Practical example. You have in the CSS these two classes:
The first one aligns the text in the center, the second one puts it in bold.
What if you want the text to be centered and bold at the same time?
Just write the code like this:
<p class=”center bold”>London, May 10, 1984</p>
And you’ll be set.
If we need to apply the class only to a portion of the text and not to the whole paragraph (for example if we need to apply bold or italic) then the <span> tag will help us.
An example with italics. Let’s define the class “italic:
And we apply it to this sentence (it doesn’t matter if the line breaks):
<p>Formatting text in <span class=”italic”>italic</span> is very easy!</p>
And this will be the result:
Formatting text in italic is very easy!
And what if you want to apply a class not only to a paragraph but to a whole block of paragraphs?
You can do that by applying the class on a paragraph-by-paragraph basis, but you can also do it faster by putting your paragraphs inside a <div> </div> to which you’ll apply the class.
Let’s for example try formatting our colophon. We want the font size to be a little smaller than normal (let’s make it 0.8 em).
Let’s define the “colophon” class in the stylesheet:
Now we go the the xhtml file with our colophon (that we could rename to colophon.xhtml to make it easy to find) and we add the div with the class this way:
<p>Copyright © 2021 Allison Wade</p>
And the font will appear smaller.
(If for some obscure reason this doesn’t work, go back to the old way and apply the class individually to each paragraph).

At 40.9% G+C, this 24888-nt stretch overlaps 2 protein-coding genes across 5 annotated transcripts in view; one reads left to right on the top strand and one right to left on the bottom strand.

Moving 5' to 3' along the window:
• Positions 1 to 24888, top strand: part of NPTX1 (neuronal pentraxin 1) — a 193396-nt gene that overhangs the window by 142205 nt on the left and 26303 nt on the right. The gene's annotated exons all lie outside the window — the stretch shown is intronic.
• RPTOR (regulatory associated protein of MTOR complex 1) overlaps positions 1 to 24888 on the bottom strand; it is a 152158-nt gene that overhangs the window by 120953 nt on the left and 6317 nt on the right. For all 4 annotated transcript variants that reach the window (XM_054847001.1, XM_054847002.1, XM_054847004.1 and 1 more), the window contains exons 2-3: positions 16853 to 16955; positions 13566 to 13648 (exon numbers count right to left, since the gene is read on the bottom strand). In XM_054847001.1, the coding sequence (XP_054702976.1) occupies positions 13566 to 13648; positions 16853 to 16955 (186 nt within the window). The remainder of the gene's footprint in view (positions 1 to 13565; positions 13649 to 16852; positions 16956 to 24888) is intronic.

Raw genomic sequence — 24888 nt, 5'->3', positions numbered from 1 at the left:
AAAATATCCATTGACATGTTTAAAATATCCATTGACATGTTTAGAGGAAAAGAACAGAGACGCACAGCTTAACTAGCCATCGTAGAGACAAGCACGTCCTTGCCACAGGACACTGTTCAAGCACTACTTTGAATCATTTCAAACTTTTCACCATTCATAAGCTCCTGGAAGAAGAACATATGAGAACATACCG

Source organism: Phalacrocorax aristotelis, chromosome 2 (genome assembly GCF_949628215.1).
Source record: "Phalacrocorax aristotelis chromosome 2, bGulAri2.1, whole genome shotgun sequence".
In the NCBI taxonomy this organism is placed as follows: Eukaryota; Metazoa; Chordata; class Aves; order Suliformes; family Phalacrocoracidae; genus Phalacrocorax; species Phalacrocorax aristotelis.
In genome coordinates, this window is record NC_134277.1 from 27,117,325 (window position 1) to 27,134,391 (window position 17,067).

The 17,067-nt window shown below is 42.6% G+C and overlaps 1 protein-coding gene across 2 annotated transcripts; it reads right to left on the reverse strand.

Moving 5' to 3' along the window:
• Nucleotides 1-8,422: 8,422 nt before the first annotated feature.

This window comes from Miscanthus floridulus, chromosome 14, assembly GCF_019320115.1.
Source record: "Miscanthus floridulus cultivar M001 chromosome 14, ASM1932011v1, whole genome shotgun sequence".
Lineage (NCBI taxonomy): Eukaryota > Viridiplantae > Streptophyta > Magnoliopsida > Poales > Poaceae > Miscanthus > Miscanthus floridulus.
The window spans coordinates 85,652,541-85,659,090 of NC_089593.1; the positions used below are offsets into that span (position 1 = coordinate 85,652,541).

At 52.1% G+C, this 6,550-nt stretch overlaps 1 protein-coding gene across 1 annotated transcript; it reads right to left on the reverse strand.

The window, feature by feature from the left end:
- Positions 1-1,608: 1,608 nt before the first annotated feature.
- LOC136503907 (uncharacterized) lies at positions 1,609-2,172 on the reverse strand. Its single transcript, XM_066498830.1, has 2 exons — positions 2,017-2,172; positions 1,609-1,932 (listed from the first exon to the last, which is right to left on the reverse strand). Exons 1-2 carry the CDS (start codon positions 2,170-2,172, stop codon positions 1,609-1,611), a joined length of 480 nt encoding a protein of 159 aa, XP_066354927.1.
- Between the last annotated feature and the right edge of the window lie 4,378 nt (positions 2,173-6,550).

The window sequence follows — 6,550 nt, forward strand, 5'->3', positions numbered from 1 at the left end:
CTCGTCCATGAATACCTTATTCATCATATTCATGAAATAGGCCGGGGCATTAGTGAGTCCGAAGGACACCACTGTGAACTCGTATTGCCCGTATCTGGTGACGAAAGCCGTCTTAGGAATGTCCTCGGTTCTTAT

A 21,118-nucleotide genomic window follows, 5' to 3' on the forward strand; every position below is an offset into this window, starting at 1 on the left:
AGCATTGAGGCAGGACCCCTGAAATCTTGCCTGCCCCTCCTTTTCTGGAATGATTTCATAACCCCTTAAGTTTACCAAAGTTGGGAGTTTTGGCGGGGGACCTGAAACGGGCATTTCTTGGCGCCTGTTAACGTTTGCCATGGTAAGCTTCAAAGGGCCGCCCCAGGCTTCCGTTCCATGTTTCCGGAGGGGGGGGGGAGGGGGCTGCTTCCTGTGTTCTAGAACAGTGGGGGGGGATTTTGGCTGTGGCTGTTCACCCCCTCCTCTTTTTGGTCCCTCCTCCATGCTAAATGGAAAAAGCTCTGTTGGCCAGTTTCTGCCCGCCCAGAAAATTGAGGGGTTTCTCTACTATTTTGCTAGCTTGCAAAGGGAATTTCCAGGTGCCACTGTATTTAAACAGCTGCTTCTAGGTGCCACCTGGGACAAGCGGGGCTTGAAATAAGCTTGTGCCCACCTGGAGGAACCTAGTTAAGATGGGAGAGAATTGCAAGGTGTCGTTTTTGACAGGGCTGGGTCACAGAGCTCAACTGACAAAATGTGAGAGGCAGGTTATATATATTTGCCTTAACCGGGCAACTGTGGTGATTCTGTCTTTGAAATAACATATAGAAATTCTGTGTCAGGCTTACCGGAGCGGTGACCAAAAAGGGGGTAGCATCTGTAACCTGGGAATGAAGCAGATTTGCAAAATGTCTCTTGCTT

Add style directly into the HTML
There is another way to add the style to your document without having to use CSS but only editing the xhtml file.
Generally it is not recommended, because it works only with one file at a time and if the style is repeated you need to copy-paste it endlessly, but in some cases it can be useful when you have only one page to modify and you want to do it quickly without wasting time with classes.
This system consists in using the tag <style> </style> that must be inserted directly in the <head> of the document.
The code inside the tag will be the same as that of a normal CSS. So we will have something like this:
It is important that the “type” is defined as text/css because this way we are telling the device to interpret the code as a normal stylesheet.
In this case I took the code from the cover page. Since we previously set the page with a 5pt margin, now we are overriding that property and saying that instead the cover page will have a 0 margin so that if the image has the right dimensions it will cover the whole screen in height and/or width.
Images in the CSS file
We can also modify some properties of the images present in the text and marked with the <img /> tag.
Keep in mind that if you use “img” you will apply the style to every image in the document, including the cover, so choose wisely which attributes to apply.
Usually you can find this code by default:
Which refers to the maximum width of screen space an image can occupy. If it is 100% it means that the image can occupy at most the whole width of the screen (this way it will not be cropped).
You can align images so that they are positioned to the left or to the right of the text, and you should do this if your images are big enough to be readable on small screens.
You use the property “float” left or right.
For this kind of alignment it is better to create a special class and not to influence the img selector directly, because it would end up applying it also to the book cover. Let’s create for instance the “floatleft” class: